Sarakhs Iran into Iran Desert 103km
Entering Iran yesterday, and Rob, Claire and I are ushered into a Doctors office. The Doctor asks us our names, and writes them in Farsi script, writing backwards across the page. He then shows us a list of ailments. Do we have them? No. He then asks Rob and I questions about our jobs, our plans and our itineries. He ignores Claire totally. She sits quietly, in her fully covering clothes, including head scarf, like a good Persian woman should.
Then we are ushered into Customs. The customs officer is growling at some Turkmenistan people. (They were laughing). Oh oh. Could mean trouble. The Turkmenii leave and he turns to us..... all smiles. He has a glance into one each of our panniers, and then advices us not to change money at the official bank, but to go across the road from the border post, where we will get a better rate. He also draws us a map to a little visited historical ruin half way to Mashhad.... and we're in Iran.
We cycle one km to a hotel, and have our first shower in over a week. I throw my clothes in a bucket. Three wash cycles, and two rinses, and the water is still dirty. But I'm clean, my legs were black from Turkmenistan desert dust, and I'm shaved, and feel great.....but am very hungry. A huge feed of chicken and rice, with pickles, salad, chai and bread, is followed by a visit to a shop for biscuits, icecream and fizzy drink, and three hours later, chicken kebabs and rice, and I'm feeling better.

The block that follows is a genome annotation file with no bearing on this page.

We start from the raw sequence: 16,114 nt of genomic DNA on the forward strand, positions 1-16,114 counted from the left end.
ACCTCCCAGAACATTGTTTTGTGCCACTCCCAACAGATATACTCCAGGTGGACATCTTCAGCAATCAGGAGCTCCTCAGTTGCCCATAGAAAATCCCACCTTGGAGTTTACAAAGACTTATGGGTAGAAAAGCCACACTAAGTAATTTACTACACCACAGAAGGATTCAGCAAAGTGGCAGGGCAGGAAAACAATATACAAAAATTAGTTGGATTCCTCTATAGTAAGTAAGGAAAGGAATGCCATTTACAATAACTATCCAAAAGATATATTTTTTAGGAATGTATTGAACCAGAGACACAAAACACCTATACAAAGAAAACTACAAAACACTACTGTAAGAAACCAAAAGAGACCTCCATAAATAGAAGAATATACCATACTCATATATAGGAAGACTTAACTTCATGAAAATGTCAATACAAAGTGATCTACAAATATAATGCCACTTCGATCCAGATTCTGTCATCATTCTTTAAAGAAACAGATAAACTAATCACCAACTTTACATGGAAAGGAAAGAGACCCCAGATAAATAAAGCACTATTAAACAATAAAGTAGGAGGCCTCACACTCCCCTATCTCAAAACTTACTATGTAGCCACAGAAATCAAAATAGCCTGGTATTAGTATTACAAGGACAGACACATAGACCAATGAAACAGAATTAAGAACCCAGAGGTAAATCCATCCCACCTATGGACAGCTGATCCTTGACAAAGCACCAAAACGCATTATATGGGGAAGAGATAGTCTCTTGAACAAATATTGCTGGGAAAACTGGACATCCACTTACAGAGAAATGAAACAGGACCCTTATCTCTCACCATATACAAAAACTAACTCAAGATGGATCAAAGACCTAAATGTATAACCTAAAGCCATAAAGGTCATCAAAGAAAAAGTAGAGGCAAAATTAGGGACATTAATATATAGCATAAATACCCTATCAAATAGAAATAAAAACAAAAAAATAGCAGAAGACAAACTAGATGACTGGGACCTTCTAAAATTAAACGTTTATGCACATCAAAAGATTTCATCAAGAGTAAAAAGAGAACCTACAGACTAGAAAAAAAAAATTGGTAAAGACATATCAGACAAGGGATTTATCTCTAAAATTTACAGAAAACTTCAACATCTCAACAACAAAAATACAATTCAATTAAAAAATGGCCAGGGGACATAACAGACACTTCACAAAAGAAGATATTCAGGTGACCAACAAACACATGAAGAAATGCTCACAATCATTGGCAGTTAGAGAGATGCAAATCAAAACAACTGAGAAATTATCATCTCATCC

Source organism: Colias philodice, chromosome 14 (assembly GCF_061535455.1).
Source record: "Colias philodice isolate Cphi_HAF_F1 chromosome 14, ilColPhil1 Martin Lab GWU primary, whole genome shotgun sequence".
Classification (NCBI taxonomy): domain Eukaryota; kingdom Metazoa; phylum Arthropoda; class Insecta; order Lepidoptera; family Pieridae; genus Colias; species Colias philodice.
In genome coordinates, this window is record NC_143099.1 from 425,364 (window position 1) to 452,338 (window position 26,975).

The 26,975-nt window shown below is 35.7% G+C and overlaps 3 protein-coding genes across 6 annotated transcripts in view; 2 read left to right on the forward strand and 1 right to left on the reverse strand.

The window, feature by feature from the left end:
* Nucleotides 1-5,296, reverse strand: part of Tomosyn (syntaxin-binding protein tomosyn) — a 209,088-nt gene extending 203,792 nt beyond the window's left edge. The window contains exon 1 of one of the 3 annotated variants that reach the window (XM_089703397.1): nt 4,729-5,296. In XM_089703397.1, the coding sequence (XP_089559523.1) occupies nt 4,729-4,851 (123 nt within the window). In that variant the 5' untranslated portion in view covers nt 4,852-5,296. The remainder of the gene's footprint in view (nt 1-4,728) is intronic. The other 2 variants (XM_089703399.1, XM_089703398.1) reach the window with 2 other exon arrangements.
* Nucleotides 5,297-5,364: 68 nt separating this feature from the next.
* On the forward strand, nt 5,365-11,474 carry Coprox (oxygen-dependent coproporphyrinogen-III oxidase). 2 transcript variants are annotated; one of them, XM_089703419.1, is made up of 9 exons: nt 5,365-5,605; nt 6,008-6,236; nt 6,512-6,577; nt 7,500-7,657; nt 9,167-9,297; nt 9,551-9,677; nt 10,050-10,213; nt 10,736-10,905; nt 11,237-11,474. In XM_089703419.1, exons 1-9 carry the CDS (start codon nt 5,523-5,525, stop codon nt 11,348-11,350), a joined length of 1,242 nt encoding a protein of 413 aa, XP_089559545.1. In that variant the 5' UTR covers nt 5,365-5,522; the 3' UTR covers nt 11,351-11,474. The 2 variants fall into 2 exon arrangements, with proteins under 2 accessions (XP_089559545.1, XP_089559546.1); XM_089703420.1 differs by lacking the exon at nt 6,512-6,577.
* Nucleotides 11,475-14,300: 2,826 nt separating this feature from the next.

The hotel manager is concerned my wife is not with me. He offers to find me an Iranian wife for tonight. Apparently there is a simple ceremony that makes it legal. He also offers me whiskey or bourbon to go with the fizzy....
Later, Claire and I are sitting in the hotel lobby, where the wifi is best. She is in full cover. We keep getting disapproving and questioning looks. A guy sitting next to me wants to know..."Is she my wife? Sister? Daughter? Where is her husband?" It's a little uncomfortable. He also tells me that the Iranian people love all other nations, except Israel. It's only the government that doesn't like other people. Eventually, with his interruptions, the bad wifi, and the continued stares and disapproving looks, we decide we need to retire upstairs to our rooms. I wasn't getting anything done anyway, and I'm really tired.
A great nights slerp does wonders and after a breakfast of yummy fresh bread, butter and jam, I pack up Fiona. I've left Claire and Rob, and cycled towards Mashhad alone. 40km out, I meet an Iranian cyclist. He's 58, riding a Mtb with a very small bag, a thermos and some raisins. We sit on the hard shoulder and drink tea from his thermos and munch on raisins. Our knowledge of each others language is nil, but it's a lovely encounter.
I stop for icecreams, but can not find bread, only cake. I'm getting lots of encouraging toots, waves and shouts, and being stopped for photos, but the trucks don't seem to be aware of me, and pass very close. Later in the afternoon, I ask for bread. The lady goes into her house and gets some, but refuses payment. Apparently this happens frequently, and you have to offer to pay three times before you know it is a genuine offer. I lost count. Did I offer three times? I got some free bread. Then a random guy chases me down the road and gives me a melon. ...
I climbed a big hill, and then found a Kafe, and had a huge feed of...... chicken kebab and rice.... then a fantastic 10km downhill, where I found a quiet campsite, out of sight of the road. .... then..... a guy turns up with some chopped up melon...... then he returns with chips, dates, pressed fruit and biscuits..... How did he find me? And where did all the food come from. We're in the middle of a desert. ..... Welcome to Persia.
How's this for an interesting fact..... Uzbekistan is one of only two countries, double landlocked (all the countries surrounding it are landlocked). Anyone able to name the other country?